A New York and New Jersey Lawyer Who Represents Policyholders and Beneficiaries in Life Insurance Denial Cases

A Columbia University Law Professor, Michael Gerrard, recently penned an article in the New York Law Journal addressing governmental and private liability for flooding.

This is a particularly prescient article given that the New York/New Jersey region was recently hit by Hurricane Irene. In fact, on a trip to New Jersey after it occurred, I observed a water level that was nearly to the top of a bridge underpass that had a sign saying there was a 13 foot clearance.

Some key points from the article:

  • Government has no duty to protect persons and property from flooding or to construct drainage systems, but if government construction worsens flooding conditions, there may be liability; examples are if levies or dams are negligent designed or constructed – say when a dam collapses;
  • Government generally is not liable for issuing incorrect weather forecasts;
  • Government has no legal duty to provide emergency services, unless a statute requires it, but if it chooses to do so, it will be liable if they are negligently performed;
  • Flood Insurance: many insurance policies do not provide coverage for flood damage, while covering wind damage. It is further important to understand that some policies cover all risks except for those that are specifically excluded, while other policies only cover enumerated risk. (Thus, read your policy carefully!) There has been much litigation after natural disasters and severe storms about whether the damage was caused by wind or water. Because the private market has, in effect, contracted itself out of the flood insurance business, that type of coverage has been made available by the government (see the National Flood Insurance Act of 1968), but beware – the program is expiring.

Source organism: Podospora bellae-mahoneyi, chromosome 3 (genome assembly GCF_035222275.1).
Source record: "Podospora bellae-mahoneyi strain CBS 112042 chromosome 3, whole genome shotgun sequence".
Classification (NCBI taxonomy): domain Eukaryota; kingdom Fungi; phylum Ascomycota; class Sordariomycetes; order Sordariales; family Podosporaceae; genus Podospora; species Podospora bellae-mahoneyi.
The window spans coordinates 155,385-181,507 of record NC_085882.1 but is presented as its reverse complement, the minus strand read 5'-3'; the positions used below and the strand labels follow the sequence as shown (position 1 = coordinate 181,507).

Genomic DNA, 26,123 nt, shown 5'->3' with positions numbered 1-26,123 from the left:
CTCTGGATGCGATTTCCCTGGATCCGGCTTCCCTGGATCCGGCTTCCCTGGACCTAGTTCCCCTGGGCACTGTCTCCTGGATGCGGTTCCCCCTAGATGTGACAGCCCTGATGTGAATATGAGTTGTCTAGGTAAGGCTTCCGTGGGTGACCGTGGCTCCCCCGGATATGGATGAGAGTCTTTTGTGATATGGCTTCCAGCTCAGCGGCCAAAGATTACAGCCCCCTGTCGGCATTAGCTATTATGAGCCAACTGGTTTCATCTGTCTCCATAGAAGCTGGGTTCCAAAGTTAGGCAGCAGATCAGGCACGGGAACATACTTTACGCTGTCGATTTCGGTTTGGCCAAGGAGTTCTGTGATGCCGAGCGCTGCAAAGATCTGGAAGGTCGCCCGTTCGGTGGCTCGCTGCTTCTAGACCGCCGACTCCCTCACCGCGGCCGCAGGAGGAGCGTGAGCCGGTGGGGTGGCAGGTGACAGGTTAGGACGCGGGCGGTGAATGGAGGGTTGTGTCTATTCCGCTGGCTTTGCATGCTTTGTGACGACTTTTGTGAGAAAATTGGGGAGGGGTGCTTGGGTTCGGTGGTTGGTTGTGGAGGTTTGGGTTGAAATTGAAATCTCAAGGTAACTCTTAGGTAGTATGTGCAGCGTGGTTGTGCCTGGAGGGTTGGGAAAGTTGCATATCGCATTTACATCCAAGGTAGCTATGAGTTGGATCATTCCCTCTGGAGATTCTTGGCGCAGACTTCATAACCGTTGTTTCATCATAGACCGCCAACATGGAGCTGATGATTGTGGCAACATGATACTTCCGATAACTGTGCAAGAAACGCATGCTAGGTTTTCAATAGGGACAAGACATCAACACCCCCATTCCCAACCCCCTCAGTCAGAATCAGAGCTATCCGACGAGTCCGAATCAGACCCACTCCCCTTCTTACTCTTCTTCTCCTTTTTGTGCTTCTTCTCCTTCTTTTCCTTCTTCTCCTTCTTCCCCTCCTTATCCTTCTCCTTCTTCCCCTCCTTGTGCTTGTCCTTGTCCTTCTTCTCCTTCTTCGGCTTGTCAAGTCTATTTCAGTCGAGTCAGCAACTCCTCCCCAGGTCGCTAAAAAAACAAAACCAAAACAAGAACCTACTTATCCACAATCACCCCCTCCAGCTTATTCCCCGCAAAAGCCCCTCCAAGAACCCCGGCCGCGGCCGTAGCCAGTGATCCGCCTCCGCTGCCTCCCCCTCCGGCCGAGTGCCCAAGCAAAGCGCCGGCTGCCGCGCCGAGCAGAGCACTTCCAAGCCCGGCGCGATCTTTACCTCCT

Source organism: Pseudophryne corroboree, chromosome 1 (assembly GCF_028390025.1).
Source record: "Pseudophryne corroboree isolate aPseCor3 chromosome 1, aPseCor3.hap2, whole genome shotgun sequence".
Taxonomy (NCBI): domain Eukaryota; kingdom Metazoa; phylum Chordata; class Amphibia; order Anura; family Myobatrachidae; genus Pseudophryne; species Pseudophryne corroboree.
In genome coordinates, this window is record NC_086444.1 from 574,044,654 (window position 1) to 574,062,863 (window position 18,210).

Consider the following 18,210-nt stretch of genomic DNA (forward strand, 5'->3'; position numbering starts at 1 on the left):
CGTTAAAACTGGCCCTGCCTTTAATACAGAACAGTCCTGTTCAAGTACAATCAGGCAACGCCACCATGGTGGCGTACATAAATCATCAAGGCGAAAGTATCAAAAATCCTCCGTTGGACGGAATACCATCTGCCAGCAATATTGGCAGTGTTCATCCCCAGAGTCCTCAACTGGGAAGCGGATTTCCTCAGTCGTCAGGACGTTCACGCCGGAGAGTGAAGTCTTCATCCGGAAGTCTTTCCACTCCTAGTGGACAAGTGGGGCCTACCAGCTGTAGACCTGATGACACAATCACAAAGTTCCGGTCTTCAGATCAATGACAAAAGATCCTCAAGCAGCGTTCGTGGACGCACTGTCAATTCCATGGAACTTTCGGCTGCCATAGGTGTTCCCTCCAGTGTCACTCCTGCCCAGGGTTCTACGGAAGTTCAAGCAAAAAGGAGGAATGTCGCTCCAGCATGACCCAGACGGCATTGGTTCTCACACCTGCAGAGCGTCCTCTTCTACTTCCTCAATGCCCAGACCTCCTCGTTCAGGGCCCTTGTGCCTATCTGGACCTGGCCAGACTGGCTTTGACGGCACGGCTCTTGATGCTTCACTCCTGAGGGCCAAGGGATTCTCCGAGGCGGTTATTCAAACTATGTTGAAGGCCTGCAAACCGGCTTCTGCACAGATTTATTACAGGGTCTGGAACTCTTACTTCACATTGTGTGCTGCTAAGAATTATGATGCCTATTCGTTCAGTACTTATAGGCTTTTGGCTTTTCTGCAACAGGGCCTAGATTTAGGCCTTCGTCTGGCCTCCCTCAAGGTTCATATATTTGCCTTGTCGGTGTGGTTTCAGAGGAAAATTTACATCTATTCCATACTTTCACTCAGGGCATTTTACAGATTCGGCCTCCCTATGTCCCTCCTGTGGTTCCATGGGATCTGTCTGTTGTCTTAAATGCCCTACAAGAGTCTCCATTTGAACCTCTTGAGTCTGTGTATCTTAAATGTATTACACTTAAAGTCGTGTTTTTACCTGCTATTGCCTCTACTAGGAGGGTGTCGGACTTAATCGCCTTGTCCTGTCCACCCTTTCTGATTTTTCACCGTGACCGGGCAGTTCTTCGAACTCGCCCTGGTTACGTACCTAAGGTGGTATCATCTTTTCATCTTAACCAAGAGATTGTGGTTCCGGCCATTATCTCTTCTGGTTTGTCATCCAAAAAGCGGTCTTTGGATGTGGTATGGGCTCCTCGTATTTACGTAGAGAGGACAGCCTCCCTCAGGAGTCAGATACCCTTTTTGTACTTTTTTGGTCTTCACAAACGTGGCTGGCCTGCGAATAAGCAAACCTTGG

• Architects and Engineers: these professionals may be liable if structures do not withstand foreseeable floods and damage ensues.

The first step, after suffering flood damage, is always to make a claim against applicable insurance policies. If the claim is denied, whether there is legal recourse against the insurance company, or perhaps other parties, is a question that is highly-fact dependent and also involves a careful analysis of the law.

One Response to “Who Is Liable For Flooding?”

  1. Lolita Tarpy says:

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